O’Brien, who earned about $10.8 million from 2001 to 2008, didn’t pay federal taxes or file tax returns for those years, according to the government. He used his unreported income to fund a rare-book business and for travel and a weekend home, according to prosecutors.
Calling it “a very odd case and a very troubling case,” U.S. Magistrate Judge Henry Pitman today rejected O’Brien’s request to avoid prison in a hearing in Manhattan federal court. As part of a plea agreement, O’Brien must pay $2.9 million in back taxes plus interest.
O’Brien, 48, is a graduate of Princeton University and New York University School of Law. He earned a masters degree in politics from the London School of Economics. He told Pitman today that he began neglecting his tax filings when he became a partner with Sullivan & Cromwell in 2001.
“By 2004 my problem had grown to be enormous and was only growing bigger,” O’Brien said.
The crimes committed by O’Brien, a gay man, were caused in part by a psychological disorder and by his relationship with an unstable partner, his lawyer, Russell Neufeld, said in court papers seeking leniency in sentencing. O’Brien poured $3 million of the money he made practicing law into his partner’s failing book business, Neufeld said.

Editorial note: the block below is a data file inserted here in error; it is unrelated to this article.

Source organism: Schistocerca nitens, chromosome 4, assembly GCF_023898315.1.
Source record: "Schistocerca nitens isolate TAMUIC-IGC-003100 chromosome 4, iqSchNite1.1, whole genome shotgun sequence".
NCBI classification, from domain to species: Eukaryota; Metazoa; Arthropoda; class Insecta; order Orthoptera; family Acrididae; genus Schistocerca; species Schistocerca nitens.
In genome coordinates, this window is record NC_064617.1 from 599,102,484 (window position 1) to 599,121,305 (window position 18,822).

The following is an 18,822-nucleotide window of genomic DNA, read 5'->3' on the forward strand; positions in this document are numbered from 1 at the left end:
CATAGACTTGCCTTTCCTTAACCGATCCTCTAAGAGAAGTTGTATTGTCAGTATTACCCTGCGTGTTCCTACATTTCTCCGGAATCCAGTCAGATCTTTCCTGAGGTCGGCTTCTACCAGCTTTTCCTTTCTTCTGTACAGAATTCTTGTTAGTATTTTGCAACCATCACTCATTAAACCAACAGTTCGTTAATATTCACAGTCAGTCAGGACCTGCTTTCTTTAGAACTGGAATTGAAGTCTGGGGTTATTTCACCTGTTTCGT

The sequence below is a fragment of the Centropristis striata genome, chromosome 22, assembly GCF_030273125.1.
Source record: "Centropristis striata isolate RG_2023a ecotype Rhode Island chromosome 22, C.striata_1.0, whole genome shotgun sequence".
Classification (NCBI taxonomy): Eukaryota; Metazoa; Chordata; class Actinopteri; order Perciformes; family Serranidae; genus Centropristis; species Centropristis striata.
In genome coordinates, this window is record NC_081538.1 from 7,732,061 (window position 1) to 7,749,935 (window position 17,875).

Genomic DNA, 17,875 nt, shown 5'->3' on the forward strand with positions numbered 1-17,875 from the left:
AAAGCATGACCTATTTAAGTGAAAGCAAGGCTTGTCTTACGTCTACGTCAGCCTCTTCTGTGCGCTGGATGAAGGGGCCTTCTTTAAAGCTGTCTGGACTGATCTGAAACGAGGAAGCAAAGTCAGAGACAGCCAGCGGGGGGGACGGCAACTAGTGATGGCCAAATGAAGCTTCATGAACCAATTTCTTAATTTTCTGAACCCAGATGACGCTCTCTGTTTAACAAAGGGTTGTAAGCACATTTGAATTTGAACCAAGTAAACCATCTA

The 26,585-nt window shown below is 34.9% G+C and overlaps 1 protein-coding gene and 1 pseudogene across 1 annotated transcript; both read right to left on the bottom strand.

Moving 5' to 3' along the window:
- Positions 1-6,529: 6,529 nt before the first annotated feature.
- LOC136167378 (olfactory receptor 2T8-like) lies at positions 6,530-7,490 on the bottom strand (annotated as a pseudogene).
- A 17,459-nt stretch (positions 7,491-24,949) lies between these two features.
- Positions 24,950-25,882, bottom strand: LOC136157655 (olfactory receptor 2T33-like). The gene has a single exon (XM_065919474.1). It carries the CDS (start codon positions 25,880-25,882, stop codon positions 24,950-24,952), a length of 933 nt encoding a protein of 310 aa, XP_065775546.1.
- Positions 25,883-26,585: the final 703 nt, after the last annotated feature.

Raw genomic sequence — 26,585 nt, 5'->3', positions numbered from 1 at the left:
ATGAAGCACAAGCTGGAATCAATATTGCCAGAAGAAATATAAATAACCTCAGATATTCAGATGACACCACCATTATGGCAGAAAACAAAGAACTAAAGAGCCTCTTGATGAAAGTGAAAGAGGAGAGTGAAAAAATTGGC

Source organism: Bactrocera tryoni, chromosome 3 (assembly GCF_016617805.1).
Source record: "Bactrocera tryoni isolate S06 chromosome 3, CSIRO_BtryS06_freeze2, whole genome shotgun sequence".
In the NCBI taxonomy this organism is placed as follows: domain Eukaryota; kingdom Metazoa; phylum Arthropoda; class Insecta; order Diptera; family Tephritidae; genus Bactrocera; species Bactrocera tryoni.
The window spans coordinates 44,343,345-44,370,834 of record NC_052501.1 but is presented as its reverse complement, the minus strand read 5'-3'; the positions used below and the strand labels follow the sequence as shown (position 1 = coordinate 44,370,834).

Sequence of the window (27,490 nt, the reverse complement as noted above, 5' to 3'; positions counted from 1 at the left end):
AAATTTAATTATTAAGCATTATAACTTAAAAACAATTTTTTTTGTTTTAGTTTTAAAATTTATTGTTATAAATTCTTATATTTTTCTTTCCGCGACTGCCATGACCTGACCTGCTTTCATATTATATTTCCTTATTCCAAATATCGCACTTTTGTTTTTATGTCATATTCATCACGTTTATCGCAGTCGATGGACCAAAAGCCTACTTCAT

O’Brien told Pitman today that he hopes to resume the practice of law in the future. He is the subject of a legal disciplinary proceeding in New York, Assistant U.S. Attorney Stanley Okula told the judge. Because he pleaded guilty to four misdemeanor charges, he won’t be automatically disbarred.
The case is U.S. v. O’Brien, 11-cr-0652, U.S. District Court, Southern District of New York (Manhattan).
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